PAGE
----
Chicago reacts to Obama health speech

September 10, 2009 (CHICAGO) Many political analysts said this was President Obama's last chance to gain momentum on healthcare reform. Out of 25 people ABC7 talked to at Union Station Thursday morning, only three watched the speech.

"I think everyone was going to have to sacrifice a little something. I think the public option is good because it gives people a choice of what they want to do for their health care," said Mary Flores.

Despite the president's address, the healthcare debate appears to remain a partisan issue as Democrats rallied around him and Republicans continued their criticism.

"The American people in August have decided that they don't like Speaker [Nancy] Pelosi's bill, and I think we need to make some major changes. The speech I heard tonight was like the 28 other healthcare speeches that the president has given," said Rep. Mark Kirk, (R) northern suburbs.

"We've got to get beyond this partisan bickering. We have to work together to come up with healthcare reform," said Sen. Dick Durbin, (D) Illinois.

As far as swaying public opinion, one poll found that Obama's speech may have done that. A CNN opinion research poll found that support for the president's plan surged to two-thirds of people polled from slightly more than half before his speech.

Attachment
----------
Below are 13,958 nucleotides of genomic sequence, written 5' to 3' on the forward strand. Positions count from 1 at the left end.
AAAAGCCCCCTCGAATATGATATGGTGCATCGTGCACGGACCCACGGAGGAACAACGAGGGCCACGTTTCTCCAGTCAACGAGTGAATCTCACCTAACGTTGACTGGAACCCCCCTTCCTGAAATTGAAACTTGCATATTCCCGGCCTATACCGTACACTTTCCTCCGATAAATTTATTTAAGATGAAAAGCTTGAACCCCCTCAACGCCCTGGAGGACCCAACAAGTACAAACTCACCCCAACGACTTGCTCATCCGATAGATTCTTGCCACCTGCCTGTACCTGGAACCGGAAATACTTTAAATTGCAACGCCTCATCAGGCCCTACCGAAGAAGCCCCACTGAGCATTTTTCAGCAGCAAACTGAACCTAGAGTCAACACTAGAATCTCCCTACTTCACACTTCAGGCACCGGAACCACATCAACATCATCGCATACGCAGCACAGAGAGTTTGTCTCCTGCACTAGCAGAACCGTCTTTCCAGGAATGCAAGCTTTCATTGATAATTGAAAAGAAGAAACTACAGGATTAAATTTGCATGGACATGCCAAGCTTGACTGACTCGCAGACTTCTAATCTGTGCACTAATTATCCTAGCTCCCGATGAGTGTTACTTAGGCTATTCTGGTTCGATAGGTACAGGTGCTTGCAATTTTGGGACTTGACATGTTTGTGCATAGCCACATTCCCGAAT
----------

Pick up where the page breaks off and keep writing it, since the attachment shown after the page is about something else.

At DePaul University, a group of students who watched the president said they liked what he had to say.

"I think he did a pretty good job of taking control of the conversation again because, you know, I think the whole month of August it was all over the town hall meetings with a lot of bickering," said Edmund McDowell, DePaul University student. "I think a lot of people out there have hope for President Obama, and a lot of people are looking for this to work."

On Thursday morning, AARP members at Federal Plaza rallied in support of President Obama's health care reform plan and his speech. They say they believe the president squashed myths about so-called death panels and insurance being offered to immigrants. They are also collecting messages about health care reform and putting them into prescription bottles.

"Right now, I'm on severance. My job let me go," said Veronica Hrehor. "Come February, I will have no health insurance, none. Insurance companies want too much money. I'm a diabetic, high blood pressure, cancer survivor."

"The speech I thought was one of his most inspiring to date. I was very moved by the opinions he made," said Frances O'Kennard, AARP volunteer.

Copyright © 2022 WLS-TV. All Rights Reserved.